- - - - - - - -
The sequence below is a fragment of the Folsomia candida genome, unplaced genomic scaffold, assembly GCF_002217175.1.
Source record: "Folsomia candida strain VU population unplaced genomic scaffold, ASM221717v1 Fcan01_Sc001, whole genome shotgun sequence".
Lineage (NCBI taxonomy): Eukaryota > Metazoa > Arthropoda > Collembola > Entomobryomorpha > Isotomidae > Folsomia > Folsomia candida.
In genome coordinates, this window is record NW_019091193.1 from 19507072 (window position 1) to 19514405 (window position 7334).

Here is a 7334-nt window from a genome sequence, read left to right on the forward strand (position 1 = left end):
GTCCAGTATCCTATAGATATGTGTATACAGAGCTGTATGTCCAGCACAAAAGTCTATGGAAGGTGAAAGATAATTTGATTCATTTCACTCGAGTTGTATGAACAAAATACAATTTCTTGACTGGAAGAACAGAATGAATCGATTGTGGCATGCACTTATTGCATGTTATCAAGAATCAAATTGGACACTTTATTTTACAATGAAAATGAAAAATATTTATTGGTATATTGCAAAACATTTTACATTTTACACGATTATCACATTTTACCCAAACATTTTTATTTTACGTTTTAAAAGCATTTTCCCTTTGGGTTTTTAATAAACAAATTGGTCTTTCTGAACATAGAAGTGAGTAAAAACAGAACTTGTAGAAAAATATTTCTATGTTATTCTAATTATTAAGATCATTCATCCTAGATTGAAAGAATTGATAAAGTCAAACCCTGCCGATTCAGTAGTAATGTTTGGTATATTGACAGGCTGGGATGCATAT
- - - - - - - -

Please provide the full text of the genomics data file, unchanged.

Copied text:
The sequence below is a fragment of the Folsomia candida genome, unplaced genomic scaffold, assembly GCF_002217175.1.
Source record: "Folsomia candida strain VU population unplaced genomic scaffold, ASM221717v1 Fcan01_Sc001, whole genome shotgun sequence".
Lineage (NCBI taxonomy): Eukaryota > Metazoa > Arthropoda > Collembola > Entomobryomorpha > Isotomidae > Folsomia > Folsomia candida.
In genome coordinates, this window is record NW_019091193.1 from 19507072 (window position 1) to 19514405 (window position 7334).

Here is a 7334-nt window from a genome sequence, read left to right on the forward strand (position 1 = left end):
GTCCAGTATCCTATAGATATGTGTATACAGAGCTGTATGTCCAGCACAAAAGTCTATGGAAGGTGAAAGATAATTTGATTCATTTCACTCGAGTTGTATGAACAAAATACAATTTCTTGACTGGAAGAACAGAATGAATCGATTGTGGCATGCACTTATTGCATGTTATCAAGAATCAAATTGGACACTTTATTTTACAATGAAAATGAAAAATATTTATTGGTATATTGCAAAACATTTTACATTTTACACGATTATCACATTTTACCCAAACATTTTTATTTTACGTTTTAAAAGCATTTTCCCTTTGGGTTTTTAATAAACAAATTGGTCTTTCTGAACATAGAAGTGAGTAAAAACAGAACTTGTAGAAAAATATTTCTATGTTATTCTAATTATTAAGATCATTCATCCTAGATTGAAAGAATTGATAAAGTCAAACCCTGCCGATTCAGTAGTAATGTTTGGTATATTGACAGGCTGGGATGCATAT